FMI: Why not? Truck dealer, upfitter solves problems through innovation

Sept. 5, 2018
FMI has come to appreciate that many customers simply want a tool that works so that they can focus on their business.

It might sound inappropriate to say that Don Emerson has built Portland, OR-based FMI Truck Sales & Service on the confusion of truck customers, but it wouldn’t be completely inaccurate, either. Just don’t get a negative—and wrong—impression.

“When you look at the word ‘dealership,’ people think ‘car dealer.’ They walk in and expect their vehicle to be ready to go. They negotiate the price and then they go home with it,” he says. “We deal with people who aren’t even in the trucking business, and a lot of time they don’t understand what it takes. They think the trucks just come with the bodies they need.”

Simply, customer expectations are different. He learned early on that, for his dealership to be successful, he would need to be his customers’ equipment expert. A deal to sell trucks to a local bread company helped get the business off the ground, and Emerson still recalls a conversation with the fleet manager.

“I told him he could tell me within a hundredth of a penny what a loaf of bread costs, but that he couldn’t tell me within a buck a mile what it costs to run his trucks,” Emerson says. “He looked at me dead serious and said, ‘Don, if my trucks don’t run I don’t deliver a loaf of bread and nobody gives me any money.’ And that’s the bottom line.”

And while it might be difficult for a truck dealer to see his products as “a necessary evil,” Emerson has come to appreciate that many customers simply want a tool that works so that they can focus on their real business.

“They don’t want to think about them—they don’t think about them,” he says. “Until they break.”

FMI began as an independent Class 8 repair shop in 1985. Then a customer bought 100 Hinos for its fleet, and wanted to know if the shop could service the 20 them headed to Portland. 

“What is Hino?” Emerson recalls asking. “I’d never heard of them and never written a maintenance contract.”

A regional manager for Hino passed on the names of 50 companies in the Pacific Northwest that were running Hino trucks, and Emerson contacted every one of them—just to get a sense of what he might be getting into. But he was sold, and then he started selling. FMI became a full-service Hino Diesel Truck dealership in 1989 and added the Isuzu franchise in early 1992. 

“At that point I said to our guys, ‘I’m not rich enough and smart enough to be everything to everybody, but we can be the best at something,’” Emerson says of the decision to concentrate on medium-duty and work trucks.

The company now operates two shifts from three dealership locations, and will sell about 450 trucks this year, with 250-300 bodies on them.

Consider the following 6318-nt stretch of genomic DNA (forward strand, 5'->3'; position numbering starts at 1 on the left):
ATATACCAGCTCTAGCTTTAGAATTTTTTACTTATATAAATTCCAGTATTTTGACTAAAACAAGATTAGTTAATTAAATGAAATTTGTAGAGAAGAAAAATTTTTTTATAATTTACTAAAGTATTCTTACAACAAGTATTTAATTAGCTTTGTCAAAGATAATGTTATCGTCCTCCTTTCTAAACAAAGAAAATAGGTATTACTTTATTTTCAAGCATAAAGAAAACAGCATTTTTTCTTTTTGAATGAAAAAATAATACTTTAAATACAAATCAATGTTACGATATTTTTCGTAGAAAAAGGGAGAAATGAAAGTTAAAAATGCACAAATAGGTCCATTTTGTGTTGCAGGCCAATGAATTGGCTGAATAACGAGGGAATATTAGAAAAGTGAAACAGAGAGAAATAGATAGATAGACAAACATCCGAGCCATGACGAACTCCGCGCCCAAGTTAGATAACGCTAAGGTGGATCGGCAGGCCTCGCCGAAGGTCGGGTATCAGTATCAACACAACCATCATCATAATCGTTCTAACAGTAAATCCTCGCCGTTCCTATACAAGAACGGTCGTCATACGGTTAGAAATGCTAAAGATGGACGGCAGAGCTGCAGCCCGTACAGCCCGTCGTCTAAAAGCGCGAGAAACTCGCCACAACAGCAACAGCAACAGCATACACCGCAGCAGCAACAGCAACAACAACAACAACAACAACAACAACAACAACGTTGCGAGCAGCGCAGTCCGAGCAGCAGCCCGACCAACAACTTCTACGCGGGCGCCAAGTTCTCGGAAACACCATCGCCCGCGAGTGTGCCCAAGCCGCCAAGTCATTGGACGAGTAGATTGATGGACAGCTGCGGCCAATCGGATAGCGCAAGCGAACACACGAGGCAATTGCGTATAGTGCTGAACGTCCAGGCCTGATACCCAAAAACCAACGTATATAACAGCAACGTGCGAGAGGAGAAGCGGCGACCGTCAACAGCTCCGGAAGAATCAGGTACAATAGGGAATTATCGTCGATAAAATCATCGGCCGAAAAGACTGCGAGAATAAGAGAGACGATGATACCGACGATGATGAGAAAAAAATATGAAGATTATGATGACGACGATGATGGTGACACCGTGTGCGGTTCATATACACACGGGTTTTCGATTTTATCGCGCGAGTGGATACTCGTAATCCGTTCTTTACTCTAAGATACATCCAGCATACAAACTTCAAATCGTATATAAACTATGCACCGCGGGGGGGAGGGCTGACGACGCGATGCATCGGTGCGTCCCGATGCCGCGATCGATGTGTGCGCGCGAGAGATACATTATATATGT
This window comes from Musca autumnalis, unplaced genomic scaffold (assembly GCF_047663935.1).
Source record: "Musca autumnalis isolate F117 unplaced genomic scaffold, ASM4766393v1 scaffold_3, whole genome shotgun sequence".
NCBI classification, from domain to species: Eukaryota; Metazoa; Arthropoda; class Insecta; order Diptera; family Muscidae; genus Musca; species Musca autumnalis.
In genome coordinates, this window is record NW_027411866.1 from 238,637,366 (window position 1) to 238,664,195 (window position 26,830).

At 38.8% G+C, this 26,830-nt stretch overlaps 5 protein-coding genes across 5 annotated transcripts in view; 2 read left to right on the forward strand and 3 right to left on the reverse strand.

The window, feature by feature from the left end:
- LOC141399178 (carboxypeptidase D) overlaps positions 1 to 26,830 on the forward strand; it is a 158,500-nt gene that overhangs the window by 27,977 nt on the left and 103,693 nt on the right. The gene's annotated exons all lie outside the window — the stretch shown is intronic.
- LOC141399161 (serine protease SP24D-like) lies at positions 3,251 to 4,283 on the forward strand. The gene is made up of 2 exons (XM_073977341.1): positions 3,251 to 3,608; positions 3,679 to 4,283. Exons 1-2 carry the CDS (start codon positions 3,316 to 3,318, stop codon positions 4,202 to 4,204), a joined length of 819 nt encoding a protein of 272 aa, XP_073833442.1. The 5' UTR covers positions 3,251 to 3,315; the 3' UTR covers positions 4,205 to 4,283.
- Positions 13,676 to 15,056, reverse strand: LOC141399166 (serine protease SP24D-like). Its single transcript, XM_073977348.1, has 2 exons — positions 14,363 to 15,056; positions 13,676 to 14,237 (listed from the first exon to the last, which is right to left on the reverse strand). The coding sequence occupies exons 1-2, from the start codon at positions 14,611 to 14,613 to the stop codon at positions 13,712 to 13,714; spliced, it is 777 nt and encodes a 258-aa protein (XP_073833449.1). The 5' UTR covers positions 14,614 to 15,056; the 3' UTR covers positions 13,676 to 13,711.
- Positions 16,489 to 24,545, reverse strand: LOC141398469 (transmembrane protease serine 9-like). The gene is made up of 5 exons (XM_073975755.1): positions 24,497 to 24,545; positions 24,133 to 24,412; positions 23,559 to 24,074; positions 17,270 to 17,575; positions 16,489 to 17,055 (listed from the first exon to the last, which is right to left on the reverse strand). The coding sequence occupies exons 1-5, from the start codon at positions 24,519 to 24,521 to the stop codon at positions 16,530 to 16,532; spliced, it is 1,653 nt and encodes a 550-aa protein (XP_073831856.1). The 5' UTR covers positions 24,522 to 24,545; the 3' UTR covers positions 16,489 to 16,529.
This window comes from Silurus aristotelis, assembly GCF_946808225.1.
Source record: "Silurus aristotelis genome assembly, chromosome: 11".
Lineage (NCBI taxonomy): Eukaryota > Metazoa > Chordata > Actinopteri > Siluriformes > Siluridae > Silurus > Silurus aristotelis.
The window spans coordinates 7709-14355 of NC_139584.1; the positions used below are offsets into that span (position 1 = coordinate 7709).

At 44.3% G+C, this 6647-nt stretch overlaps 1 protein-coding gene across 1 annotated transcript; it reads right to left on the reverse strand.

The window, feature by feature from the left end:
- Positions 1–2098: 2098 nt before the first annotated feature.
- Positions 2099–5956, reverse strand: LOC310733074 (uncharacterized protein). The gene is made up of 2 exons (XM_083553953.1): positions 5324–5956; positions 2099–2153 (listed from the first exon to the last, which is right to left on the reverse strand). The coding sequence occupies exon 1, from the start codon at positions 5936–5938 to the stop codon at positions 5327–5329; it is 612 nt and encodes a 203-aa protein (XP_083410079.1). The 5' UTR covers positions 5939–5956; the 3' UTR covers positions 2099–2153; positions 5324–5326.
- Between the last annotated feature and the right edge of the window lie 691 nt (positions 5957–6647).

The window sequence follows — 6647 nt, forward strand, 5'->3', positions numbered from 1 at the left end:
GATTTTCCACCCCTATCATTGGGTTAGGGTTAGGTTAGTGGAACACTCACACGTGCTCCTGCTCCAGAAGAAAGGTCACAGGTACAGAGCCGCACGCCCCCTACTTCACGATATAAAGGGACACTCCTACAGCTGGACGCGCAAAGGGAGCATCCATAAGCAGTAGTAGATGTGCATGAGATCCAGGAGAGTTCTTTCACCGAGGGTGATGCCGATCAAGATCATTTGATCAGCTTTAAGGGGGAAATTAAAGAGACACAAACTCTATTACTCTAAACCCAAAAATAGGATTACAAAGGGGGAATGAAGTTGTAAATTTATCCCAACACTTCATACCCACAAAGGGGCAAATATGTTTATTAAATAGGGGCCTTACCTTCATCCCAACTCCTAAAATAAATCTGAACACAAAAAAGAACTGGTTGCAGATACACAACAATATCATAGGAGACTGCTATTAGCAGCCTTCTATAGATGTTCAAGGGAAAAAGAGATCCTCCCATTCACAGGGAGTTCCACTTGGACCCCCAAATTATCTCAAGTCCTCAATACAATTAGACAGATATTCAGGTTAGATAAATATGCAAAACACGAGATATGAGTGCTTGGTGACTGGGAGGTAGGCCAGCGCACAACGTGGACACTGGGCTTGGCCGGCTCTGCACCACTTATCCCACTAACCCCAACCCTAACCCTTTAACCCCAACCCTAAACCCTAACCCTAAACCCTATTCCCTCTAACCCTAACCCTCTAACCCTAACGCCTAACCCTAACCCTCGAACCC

FMI also has diversified into body fabrication and installation, rental trucks, and specialty components.

Truck equipment

The move into the body equipment business was similarly serendipitous. A customer, a furniture mover, needed a truck with a 16-foot body because a driver had just wrecked one. Emerson had a couple on the lot, but the customer rejected one based on the body brand. Why? Simply, as Emerson explains, he had a matching truck on the lot, but it had the same body as the customer’s previous truck—but the body didn’t come with any tie-downs.

“The other truck on the lot had a different brand body, and when the customer saw the slat lines, he said it was just what he was looking for,” Emerson explains. “A good salesman knows when to stop talking.”

But he got to thinking. The customer had been buying plain cutaways off a lot. He was completely unaware that bodies could be thoroughly customized. 

Emerson likens shopping for a work truck to shopping for a hammer: Imagine going to the hardware store and finding an array of beautiful oak handles, but no heads.

“A lot of medium-duty truck dealers can tell you everything you’d want to know about the chassis, but nobody’s going to do anything with just those two frame rails,” Emerson says. “We decided we needed to learn about the back end.”

And, as modern trucks and bodies have become increasingly sophisticated and complex, “a lot of finger pointing” has developed between dealer and equipment companies. And Emerson points, for example, to driver comfort and convenience features that often interfere with the way a body needs to operate.

“As a company, we sell a complete tool,” he says.

Specialty products

Emerson’s “why not” approach extends to FMI’s specialty products.

He claims credit for being the first electric truck manufacturer in the U.S., for instance. In 1999 FMI began pulling the motors out of Isuzu and converting them to electric drive for airport service vehicles.